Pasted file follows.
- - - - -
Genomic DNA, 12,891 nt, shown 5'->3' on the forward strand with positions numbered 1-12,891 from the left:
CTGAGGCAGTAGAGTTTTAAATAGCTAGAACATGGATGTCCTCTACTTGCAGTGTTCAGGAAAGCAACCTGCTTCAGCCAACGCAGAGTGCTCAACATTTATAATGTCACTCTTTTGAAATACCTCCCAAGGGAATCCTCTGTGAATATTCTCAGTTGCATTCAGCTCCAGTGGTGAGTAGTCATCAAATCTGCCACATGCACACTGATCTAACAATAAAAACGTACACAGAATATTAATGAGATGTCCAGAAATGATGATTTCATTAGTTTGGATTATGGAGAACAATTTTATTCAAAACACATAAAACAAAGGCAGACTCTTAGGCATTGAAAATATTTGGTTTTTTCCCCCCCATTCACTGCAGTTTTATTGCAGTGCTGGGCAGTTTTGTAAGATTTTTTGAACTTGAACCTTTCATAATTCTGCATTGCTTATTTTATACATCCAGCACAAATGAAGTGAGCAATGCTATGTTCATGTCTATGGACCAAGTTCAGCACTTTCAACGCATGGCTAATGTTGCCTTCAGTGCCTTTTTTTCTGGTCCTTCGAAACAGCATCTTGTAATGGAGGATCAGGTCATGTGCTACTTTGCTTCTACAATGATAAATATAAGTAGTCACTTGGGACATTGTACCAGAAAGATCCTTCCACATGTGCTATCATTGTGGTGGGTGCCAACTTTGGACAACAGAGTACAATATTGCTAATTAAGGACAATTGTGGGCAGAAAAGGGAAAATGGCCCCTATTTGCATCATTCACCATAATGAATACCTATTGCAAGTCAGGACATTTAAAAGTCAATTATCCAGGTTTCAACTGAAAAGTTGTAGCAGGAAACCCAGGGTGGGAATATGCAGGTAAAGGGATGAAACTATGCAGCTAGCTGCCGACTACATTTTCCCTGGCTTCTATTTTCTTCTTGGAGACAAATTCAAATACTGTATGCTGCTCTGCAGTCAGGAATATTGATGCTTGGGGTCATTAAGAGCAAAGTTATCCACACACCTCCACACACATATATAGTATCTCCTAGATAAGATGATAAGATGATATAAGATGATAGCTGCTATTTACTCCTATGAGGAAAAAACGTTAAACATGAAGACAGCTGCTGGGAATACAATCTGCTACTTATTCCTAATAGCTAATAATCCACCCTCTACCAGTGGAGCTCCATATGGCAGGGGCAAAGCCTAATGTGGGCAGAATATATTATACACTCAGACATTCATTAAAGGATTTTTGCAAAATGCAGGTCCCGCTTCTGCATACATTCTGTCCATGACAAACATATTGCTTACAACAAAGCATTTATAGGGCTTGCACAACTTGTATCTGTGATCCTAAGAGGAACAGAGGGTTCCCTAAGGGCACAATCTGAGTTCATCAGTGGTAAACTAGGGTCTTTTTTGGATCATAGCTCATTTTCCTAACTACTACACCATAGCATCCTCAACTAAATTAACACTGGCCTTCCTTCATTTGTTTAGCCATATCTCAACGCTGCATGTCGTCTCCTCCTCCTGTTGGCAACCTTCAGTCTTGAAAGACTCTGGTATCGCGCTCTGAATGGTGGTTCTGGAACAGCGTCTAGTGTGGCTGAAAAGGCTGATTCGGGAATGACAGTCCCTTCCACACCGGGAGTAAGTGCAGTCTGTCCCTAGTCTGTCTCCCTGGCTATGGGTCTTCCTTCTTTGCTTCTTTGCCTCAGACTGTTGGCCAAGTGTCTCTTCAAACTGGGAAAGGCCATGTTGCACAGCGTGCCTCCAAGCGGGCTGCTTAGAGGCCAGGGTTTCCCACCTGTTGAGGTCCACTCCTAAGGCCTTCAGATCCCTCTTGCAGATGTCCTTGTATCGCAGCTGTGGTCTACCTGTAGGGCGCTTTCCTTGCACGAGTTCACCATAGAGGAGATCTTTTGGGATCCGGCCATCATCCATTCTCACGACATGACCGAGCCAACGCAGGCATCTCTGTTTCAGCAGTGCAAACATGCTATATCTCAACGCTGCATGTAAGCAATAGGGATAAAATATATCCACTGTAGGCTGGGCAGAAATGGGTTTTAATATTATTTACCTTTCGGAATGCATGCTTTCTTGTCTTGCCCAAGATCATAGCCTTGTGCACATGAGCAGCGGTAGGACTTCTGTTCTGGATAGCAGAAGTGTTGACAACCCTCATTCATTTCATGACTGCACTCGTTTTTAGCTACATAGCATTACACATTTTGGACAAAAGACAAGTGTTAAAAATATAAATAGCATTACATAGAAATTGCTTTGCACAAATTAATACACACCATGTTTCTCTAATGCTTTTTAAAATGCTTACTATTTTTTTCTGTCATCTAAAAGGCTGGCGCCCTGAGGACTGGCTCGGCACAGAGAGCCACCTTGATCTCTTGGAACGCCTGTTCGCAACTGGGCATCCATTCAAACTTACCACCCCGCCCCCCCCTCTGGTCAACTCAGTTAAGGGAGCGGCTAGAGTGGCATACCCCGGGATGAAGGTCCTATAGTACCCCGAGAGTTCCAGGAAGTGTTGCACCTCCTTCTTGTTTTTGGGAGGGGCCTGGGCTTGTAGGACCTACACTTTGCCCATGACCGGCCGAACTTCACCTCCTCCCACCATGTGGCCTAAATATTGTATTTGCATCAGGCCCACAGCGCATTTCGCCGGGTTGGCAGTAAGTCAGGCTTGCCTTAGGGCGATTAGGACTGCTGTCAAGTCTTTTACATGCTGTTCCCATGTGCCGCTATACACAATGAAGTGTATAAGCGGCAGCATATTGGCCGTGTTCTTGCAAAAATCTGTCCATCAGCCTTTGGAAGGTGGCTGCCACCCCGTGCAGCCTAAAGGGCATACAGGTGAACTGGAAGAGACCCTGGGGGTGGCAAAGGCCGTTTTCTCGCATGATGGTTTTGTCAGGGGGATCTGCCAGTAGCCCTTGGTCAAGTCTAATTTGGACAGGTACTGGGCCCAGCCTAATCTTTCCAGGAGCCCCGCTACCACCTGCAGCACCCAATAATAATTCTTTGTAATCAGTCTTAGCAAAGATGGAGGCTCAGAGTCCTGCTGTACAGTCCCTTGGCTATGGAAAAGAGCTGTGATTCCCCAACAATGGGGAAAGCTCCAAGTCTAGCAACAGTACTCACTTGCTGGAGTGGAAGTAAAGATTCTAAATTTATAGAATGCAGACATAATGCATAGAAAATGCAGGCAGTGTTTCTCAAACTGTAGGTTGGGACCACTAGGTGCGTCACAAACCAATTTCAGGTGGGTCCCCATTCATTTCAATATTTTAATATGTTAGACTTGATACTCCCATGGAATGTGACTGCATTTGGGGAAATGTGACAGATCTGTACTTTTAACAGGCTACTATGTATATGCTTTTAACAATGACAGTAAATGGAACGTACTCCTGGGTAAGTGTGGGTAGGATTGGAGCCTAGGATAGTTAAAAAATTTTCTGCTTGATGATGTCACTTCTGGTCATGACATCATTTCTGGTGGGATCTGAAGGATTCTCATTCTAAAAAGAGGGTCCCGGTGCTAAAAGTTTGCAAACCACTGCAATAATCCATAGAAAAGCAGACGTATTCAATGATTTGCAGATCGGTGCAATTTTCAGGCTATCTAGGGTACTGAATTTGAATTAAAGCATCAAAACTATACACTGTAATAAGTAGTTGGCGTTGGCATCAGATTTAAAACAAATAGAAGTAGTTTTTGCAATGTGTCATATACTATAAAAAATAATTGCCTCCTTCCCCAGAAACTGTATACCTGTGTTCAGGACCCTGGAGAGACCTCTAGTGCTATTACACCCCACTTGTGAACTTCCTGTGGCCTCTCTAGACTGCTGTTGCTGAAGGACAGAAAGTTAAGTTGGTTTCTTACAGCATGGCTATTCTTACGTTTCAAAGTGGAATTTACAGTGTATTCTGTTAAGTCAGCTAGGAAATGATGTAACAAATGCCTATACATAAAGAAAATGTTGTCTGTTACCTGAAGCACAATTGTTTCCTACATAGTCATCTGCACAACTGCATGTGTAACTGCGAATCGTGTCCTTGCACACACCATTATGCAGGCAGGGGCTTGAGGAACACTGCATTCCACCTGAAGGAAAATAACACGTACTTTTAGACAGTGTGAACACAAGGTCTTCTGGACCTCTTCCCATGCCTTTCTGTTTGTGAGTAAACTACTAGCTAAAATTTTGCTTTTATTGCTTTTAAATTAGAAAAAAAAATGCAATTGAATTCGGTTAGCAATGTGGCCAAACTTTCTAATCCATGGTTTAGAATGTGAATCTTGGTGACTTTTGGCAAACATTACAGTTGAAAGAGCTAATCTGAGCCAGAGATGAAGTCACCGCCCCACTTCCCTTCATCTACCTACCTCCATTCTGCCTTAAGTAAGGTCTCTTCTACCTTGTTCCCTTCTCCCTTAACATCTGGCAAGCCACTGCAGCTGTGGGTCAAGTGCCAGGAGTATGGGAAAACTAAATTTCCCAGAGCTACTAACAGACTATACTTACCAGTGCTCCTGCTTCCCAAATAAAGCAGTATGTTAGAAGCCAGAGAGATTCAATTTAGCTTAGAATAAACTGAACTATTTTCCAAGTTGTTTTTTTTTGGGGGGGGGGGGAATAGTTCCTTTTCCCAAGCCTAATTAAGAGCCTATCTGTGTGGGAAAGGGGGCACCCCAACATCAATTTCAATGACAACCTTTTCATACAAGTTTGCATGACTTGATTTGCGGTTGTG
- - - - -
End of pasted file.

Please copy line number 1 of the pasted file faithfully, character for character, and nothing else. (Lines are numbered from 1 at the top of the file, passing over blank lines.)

Genomic DNA, 12,891 nt, shown 5'->3' on the forward strand with positions numbered 1-12,891 from the left: